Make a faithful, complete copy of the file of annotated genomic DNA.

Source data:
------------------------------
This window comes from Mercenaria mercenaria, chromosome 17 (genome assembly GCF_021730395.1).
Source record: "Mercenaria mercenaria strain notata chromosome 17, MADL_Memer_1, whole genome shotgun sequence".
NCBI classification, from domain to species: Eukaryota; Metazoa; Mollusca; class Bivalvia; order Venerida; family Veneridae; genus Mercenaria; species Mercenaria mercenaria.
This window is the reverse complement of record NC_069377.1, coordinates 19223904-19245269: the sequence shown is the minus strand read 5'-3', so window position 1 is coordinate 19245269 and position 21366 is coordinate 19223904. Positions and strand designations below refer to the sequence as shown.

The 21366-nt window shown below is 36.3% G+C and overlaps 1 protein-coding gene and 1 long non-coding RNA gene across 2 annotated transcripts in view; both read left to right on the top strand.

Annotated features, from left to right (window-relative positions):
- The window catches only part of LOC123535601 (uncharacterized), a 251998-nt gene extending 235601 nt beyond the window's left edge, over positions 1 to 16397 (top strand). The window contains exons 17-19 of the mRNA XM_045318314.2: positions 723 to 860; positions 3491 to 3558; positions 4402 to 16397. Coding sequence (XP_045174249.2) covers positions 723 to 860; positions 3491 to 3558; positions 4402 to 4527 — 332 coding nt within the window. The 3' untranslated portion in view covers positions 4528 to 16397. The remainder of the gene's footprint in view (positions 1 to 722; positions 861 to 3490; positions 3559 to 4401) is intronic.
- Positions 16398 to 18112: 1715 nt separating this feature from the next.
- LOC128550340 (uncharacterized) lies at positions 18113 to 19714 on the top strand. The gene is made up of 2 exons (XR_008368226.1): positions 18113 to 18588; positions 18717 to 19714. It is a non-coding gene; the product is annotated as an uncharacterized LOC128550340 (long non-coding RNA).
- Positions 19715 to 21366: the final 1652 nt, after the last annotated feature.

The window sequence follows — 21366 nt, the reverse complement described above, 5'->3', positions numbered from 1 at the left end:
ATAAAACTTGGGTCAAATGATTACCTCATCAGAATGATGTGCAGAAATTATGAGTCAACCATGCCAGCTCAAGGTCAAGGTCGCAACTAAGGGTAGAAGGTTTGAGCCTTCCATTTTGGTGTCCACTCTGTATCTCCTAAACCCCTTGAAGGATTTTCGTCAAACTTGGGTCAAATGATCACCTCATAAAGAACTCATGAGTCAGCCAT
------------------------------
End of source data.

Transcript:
This window comes from Mercenaria mercenaria, chromosome 17 (genome assembly GCF_021730395.1).
Source record: "Mercenaria mercenaria strain notata chromosome 17, MADL_Memer_1, whole genome shotgun sequence".
NCBI classification, from domain to species: Eukaryota; Metazoa; Mollusca; class Bivalvia; order Venerida; family Veneridae; genus Mercenaria; species Mercenaria mercenaria.
This window is the reverse complement of record NC_069377.1, coordinates 19223904-19245269: the sequence shown is the minus strand read 5'-3', so window position 1 is coordinate 19245269 and position 21366 is coordinate 19223904. Positions and strand designations below refer to the sequence as shown.

The 21366-nt window shown below is 36.3% G+C and overlaps 1 protein-coding gene and 1 long non-coding RNA gene across 2 annotated transcripts in view; both read left to right on the top strand.

Annotated features, from left to right (window-relative positions):
- The window catches only part of LOC123535601 (uncharacterized), a 251998-nt gene extending 235601 nt beyond the window's left edge, over positions 1 to 16397 (top strand). The window contains exons 17-19 of the mRNA XM_045318314.2: positions 723 to 860; positions 3491 to 3558; positions 4402 to 16397. Coding sequence (XP_045174249.2) covers positions 723 to 860; positions 3491 to 3558; positions 4402 to 4527 — 332 coding nt within the window. The 3' untranslated portion in view covers positions 4528 to 16397. The remainder of the gene's footprint in view (positions 1 to 722; positions 861 to 3490; positions 3559 to 4401) is intronic.
- Positions 16398 to 18112: 1715 nt separating this feature from the next.
- LOC128550340 (uncharacterized) lies at positions 18113 to 19714 on the top strand. The gene is made up of 2 exons (XR_008368226.1): positions 18113 to 18588; positions 18717 to 19714. It is a non-coding gene; the product is annotated as an uncharacterized LOC128550340 (long non-coding RNA).
- Positions 19715 to 21366: the final 1652 nt, after the last annotated feature.

The window sequence follows — 21366 nt, the reverse complement described above, 5'->3', positions numbered from 1 at the left end:
ATAAAACTTGGGTCAAATGATTACCTCATCAGAATGATGTGCAGAAATTATGAGTCAACCATGCCAGCTCAAGGTCAAGGTCGCAACTAAGGGTAGAAGGTTTGAGCCTTCCATTTTGGTGTCCACTCTGTATCTCCTAAACCCCTTGAAGGATTTTCGTCAAACTTGGGTCAAATGATCACCTCATAAAGAACTCATGAGTCAGCCAT